Water scarcity affects more than 40 percent of people around the world, an alarming figure that is projected to increase with the rise of global temperatures as a consequence of climate change. Although 2.1 billion people have gained access to improved water sanitation since 1990, dwindling supplies of safe drinking water is a major problem impacting every continent.
In 2011, 41 countries experienced water stress; ten of them are close to depleting their supply of renewable freshwater and must now rely on non-conventional sources. Increasing drought and desertification is already exacerbating these trends. By 2050, it is projected that at least one in four people are likely to be affected by recurring water shortages.
This August, the World Resources Institute released updated data showing that even in under their best scenario, at least 49 countries will likely experience high to extremely high levels of water stress by 2020. In their earlier 2013 report, Sri Lanka was ranked among countries having high water stress. Protecting and restoring water-related ecosystems such as forests, mountains, wetlands and rivers is essential if we are to mitigate water scarcity.
Sri Lankan groundwater resources are widely used for domestic, commercial and industrial purposes, small scale irrigation, water supply schemes and other purposes. About 80 percent of the rural domestic water supply needs are met from groundwater by means of dug wells and tube wells. (Source: Groundwater Resources of Sri Lanka, C. R. Panabokke, A.P.G.R.L. Perera)
However, recent events have brought to light increasing misuse of this precious resource by the industrial sector. The Environmental Protection License (EPL) granted to the global giant Coca-Cola’s factory was suspended due to contamination of the Kelani River from oil leakage. It was also found that the water in the Ambatale reservoir which supplies water to households in Colombo and the suburbs had been contaminated with oil, leading to drinking water supply disruption and an almost total shutdown of water supply to the greater Colombo area. Just over 2 years ago, a prominent glove manufacturing factory in the Rathupaswala area was forced to shut down due to thousands of locals protesting against the ground water contamination.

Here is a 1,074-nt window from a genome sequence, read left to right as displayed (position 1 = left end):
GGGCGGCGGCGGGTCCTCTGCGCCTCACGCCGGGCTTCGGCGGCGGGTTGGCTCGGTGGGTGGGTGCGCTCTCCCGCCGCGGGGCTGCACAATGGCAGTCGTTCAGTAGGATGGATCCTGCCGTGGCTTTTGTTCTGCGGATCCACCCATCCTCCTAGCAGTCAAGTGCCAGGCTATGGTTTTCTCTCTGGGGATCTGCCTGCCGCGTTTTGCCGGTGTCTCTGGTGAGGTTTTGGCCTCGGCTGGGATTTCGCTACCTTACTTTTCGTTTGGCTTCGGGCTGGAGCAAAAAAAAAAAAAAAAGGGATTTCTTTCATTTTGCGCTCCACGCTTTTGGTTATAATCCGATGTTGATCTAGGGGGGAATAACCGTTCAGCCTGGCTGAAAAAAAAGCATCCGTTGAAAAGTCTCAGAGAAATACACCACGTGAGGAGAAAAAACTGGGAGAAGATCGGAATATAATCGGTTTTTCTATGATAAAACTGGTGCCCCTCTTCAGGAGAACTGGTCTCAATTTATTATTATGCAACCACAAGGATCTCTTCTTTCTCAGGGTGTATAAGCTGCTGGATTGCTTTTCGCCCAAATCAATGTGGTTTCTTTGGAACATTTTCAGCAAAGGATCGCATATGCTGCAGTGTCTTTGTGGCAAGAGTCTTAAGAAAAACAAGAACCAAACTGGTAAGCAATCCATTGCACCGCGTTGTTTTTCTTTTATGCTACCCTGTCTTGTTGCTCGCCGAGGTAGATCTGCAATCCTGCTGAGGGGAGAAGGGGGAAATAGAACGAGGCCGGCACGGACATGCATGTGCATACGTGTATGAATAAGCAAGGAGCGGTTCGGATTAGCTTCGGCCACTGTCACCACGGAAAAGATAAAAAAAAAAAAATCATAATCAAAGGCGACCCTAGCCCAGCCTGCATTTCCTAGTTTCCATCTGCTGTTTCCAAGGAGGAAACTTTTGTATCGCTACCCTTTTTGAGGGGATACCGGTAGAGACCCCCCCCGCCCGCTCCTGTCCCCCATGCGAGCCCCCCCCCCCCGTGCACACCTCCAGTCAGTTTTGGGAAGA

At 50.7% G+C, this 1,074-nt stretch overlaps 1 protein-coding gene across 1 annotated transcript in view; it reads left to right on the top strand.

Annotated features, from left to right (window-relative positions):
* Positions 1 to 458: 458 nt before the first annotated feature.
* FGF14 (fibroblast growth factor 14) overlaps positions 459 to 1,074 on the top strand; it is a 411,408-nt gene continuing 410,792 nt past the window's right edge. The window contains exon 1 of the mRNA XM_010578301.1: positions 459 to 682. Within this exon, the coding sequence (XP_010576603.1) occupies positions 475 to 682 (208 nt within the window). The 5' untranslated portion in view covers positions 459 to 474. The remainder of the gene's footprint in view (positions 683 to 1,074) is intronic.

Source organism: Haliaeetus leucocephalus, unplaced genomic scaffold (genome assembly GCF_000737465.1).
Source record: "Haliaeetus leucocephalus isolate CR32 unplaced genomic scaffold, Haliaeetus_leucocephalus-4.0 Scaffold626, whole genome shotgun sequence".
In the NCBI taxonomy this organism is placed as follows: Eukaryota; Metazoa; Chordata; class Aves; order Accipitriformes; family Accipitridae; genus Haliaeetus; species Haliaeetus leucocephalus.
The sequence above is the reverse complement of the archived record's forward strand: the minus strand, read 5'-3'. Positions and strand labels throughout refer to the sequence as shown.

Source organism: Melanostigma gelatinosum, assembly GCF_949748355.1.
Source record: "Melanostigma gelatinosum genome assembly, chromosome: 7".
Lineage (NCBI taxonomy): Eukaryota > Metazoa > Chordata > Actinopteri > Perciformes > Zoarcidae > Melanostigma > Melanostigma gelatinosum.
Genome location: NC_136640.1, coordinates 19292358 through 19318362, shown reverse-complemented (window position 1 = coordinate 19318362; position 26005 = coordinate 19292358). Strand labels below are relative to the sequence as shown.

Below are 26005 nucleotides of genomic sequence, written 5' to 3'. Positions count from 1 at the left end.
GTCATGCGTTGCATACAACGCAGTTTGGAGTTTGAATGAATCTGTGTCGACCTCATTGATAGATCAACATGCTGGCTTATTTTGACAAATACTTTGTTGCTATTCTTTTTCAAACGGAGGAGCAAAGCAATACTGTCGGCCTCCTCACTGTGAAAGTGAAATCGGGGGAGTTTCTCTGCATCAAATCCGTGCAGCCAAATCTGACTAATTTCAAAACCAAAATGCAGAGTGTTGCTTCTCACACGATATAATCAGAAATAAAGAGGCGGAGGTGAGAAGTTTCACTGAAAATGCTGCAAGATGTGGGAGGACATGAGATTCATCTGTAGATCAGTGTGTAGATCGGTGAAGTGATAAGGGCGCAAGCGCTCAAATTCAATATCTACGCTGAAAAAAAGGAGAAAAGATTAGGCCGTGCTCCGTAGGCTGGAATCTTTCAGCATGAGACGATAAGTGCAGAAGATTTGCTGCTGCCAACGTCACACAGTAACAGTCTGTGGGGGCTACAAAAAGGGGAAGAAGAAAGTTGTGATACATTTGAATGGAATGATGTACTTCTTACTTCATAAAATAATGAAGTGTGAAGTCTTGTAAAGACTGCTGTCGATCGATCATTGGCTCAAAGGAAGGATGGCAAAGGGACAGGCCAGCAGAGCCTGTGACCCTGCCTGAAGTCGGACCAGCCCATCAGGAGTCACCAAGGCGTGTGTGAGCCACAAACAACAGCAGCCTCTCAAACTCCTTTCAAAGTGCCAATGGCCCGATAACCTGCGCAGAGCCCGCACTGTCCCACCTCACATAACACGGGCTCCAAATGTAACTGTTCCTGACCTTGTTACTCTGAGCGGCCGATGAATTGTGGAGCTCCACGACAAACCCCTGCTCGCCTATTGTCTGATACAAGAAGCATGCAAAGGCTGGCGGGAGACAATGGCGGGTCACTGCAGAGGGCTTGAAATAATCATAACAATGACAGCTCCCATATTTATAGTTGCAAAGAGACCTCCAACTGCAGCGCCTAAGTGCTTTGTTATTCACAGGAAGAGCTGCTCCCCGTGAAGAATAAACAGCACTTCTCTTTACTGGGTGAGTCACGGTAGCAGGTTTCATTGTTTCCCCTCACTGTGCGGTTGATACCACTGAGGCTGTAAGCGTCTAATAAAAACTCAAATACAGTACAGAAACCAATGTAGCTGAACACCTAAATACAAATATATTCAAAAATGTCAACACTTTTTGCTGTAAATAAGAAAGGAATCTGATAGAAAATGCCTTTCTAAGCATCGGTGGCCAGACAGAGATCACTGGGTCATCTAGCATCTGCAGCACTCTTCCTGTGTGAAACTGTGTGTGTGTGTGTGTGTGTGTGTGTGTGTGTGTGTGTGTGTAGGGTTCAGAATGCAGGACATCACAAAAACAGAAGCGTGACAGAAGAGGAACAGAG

The Corporate Water Footprint
The concept of the water footprint was borne out of the need to conserve water. It has garnered international support from major companies, policymakers, NGOs and scientists as an important step toward solving the world’s ever increasing water problems.
Professor Arjen Y. Hoekstra, the creator of the water footprint concept says:
“The interest in the water footprint is rooted in the recognition that the human impact on freshwater systems can ultimately be linked to human consumption, and that issues like water shortages and pollution can be better understood and addressed by considering production and supply chains as a whole..." “Water problems are often closely tied to the structure of the global economy”, he adds. “Not only governments, but also consumers, businesses and civil society communities can play a role in achieving a better management of water resources.”
Leading the charge on addressing corporate water impacts, Eswaran Brother’s Exports cemented their position as the country’s leader in sustainable tea products by commissioning the country’s first Organizational and Product Water Footprints. Carried out according to the guidelines of the International Water Footprint Network through its partner in Sri Lanka, The Carbon Consulting Company, the water footprints bring a whole new dimension towards building sustainable corporates and brands.
The Carbon Consulting Company has partnered with several leading corporates in managing their water impacts. Linea Aqua is a joint venture between Speedo International (UK), Brandot International (US) & MAS Holdings. With a vision to be the most compelling swimwear supplier in the world, Linea Aqua has grown into the force behind some of the best names in the swimwear business. Commencing by measuring its Organizational Water Footprint, the company was certified as the FIRST WaterConscious® Company by CCC due to its ongoing commitment to measure, manage and mitigate its water intensity.